A mournful meditation on killing for a living, Asif Kapadia’s film is by turns poetic and preachy. It’s also unexpectedly gripping, as it follows the crisis of conscience suffered by a Rajput mercenary, and his efforts to make sense of his remorse and the bloody horrors he’s left in his wake.
Lafcadia (Irfan Khan) first appears practicing his ancient art, wielding his sword in the India’s northwestern desert, perfecting his murderous stroke. As the early scenes reveal, he is his warlord’s (Anupam Shyam) most efficient, most ruthless minion, willing to menace, rape, behead, and slice up peasants who fall behind on taxes as well, as well as show off his skills while fighting other warriors. Commanding his men, including the ambitious Biswas (Aino Annuddin), with deft assurance, he rebuffs his son Katiba’s (Puru Chibber) pleas to come along for a raid, less because he wants to protect him than because the boy is unable to keep track of his grandfather’s dagger. Efficiency and self-awareness: the warrior’s most useful skills.
As efficient as he has been over his long and fearful career, Lafcadia’s will to change comes on him with a rush. Having arrived at the site of his latest raid, a village where again, payments have fallen behind, he faces a young girl, even as his men whirl and strike down unarmed folks around him. Time seems to freeze and fly at once: Lafcadia is suddenly surrounded by snow and wind, then heat and dust, not to mention ghosts of his many victims. Though he sees now that he must stop, his growly lord sees his decision as disloyalty (“No one leaves my service”), and sends Lafcadia’s own men to execute him. As Lafcadia has already sworn “never [to] lift a sword again,” he’s left at rather a disadvantage with the vengeance-takers.
Alone and bereft, the warrior endeavors to lose himself in the Himalayas, along the way stumbling on two figures who judge him very differently. A young thief, Riaz (Noor Mani), sees in the warrior a model of virility and courage, whereas a blind woman (Damayanti Marfitia) rejects his help and announces, “You have blood written all over your face.” Try as he might, Lafcadia is unable to escape his past, which means he must return to the violence he has renounced in order to save someone else.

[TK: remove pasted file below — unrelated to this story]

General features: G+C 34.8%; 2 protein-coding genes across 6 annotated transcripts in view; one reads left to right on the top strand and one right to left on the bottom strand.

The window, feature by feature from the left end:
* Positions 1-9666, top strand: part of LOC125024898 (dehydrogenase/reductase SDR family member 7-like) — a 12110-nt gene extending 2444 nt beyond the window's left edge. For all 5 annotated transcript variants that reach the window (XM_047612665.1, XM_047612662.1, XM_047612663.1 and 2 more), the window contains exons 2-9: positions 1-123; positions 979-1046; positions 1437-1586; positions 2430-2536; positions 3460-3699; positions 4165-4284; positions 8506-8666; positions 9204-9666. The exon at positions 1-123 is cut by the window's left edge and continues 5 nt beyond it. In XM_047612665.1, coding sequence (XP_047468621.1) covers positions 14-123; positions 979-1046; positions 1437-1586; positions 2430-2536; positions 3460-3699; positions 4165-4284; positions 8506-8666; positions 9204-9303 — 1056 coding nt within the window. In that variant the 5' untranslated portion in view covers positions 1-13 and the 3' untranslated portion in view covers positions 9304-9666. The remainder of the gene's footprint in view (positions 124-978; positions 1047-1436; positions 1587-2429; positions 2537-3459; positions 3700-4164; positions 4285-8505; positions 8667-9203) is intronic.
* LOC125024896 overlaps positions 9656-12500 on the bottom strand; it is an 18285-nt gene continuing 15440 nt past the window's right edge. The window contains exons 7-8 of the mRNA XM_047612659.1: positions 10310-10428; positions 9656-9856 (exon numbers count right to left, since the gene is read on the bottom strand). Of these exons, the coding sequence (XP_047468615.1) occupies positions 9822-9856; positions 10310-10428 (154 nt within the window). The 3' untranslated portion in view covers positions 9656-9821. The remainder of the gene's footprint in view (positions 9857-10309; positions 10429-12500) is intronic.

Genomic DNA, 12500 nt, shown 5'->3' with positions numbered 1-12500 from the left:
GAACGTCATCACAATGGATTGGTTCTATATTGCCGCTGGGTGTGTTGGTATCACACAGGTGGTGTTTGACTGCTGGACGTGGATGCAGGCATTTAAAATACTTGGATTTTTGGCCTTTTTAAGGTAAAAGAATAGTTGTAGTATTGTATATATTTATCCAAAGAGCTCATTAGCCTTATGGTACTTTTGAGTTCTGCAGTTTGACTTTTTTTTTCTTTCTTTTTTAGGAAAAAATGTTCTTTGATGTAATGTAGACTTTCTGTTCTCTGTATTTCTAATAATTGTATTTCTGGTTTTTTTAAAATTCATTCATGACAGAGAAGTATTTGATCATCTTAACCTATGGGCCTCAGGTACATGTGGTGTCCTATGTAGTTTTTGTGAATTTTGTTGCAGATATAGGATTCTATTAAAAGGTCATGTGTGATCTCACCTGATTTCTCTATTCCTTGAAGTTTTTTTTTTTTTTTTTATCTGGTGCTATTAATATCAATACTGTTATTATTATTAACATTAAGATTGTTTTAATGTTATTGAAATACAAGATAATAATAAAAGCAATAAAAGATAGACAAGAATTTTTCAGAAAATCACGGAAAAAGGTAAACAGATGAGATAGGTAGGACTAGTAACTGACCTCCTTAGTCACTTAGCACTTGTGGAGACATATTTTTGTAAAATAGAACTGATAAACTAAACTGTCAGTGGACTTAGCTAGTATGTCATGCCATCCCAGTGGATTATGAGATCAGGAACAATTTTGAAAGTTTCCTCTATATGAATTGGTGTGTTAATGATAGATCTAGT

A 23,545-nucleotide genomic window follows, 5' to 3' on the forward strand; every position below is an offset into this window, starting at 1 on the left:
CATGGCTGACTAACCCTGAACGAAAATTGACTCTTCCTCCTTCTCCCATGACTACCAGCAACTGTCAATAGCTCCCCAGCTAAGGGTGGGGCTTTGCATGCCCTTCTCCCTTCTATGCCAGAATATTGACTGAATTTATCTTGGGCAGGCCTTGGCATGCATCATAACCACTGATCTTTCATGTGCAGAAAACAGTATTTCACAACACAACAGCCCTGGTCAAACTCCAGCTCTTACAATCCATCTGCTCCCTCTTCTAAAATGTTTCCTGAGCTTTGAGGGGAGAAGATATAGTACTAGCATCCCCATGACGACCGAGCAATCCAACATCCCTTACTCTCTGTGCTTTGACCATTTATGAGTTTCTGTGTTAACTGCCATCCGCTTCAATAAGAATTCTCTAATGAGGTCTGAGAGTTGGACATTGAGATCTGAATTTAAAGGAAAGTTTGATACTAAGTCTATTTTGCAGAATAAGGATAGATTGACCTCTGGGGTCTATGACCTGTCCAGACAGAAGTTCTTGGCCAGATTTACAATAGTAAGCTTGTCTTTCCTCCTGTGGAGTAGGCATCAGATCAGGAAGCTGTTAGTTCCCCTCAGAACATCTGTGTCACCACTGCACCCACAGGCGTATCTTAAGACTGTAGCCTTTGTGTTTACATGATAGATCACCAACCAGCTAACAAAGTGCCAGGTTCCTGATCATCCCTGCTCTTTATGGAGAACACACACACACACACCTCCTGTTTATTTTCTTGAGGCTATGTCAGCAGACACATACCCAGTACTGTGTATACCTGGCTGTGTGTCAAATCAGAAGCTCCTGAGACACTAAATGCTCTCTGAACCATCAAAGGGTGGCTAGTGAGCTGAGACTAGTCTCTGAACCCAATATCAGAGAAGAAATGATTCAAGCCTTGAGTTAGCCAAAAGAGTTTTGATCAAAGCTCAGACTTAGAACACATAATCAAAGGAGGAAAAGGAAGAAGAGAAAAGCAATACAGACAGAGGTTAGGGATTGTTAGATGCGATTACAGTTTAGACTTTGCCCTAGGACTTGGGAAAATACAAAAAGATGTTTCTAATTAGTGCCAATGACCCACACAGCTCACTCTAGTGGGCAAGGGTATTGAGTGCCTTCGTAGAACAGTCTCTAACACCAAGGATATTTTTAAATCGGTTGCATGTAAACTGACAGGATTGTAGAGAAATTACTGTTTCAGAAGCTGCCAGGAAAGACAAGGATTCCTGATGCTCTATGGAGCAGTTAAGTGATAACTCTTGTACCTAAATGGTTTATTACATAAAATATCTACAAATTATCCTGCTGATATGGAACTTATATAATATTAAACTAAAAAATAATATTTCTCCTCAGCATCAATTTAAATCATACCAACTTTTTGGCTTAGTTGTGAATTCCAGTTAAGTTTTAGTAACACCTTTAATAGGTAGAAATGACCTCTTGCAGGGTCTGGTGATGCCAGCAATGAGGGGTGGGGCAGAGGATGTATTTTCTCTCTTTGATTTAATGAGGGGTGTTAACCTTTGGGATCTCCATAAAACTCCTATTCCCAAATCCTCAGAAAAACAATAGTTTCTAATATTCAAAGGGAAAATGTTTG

Though its themes are hackneyed (or perhaps timeless, depending on your point of view), The Warrior is sustained by Roman Osin’s stunning cinematography (featuring several objective correlatives—endless horizons, desolate desertscapes, smoldering, post-attack villages—as well as Khan’s face, which fills the frame repeatedly. Working a backstory that draws from Sergio Leone and Akira Kurusowa movies, Lafcadia combines ferocity and vulnerability in a way that more than makes up for his lack of dialogue.
It’s worth wondering, for a minute, why this 2001 film is only now being released in the U.S. Yes, the release has to do with Miramax’s current “fire sale” of all its long-shelved titles. But why has it languished for so long? It’s tempting to speculate that perhaps execs worried that its brutality was excessive (though the most violent acts take place off screen), or that its overt rejection of retribution was a hard sell following 9/11. Or maybe it was only that it had Anthony Minghella’s name attached (as in, “presents”).
Whatever the reasoning, The Warrior offers serious consideration of the tolls exacted by violence, whether directed against helpless victims or worthy foes, and even when the aggressor presumes his righteousness, as an employee, a man acting according to duty. But what happens when the warrior can’t claim innocence in “just doing his job”? At once the film’s most provocative and poignant question, this indictment of the warrior dissolves conventional viewer sympathy or identification, and leaves all kinds of room for doubt.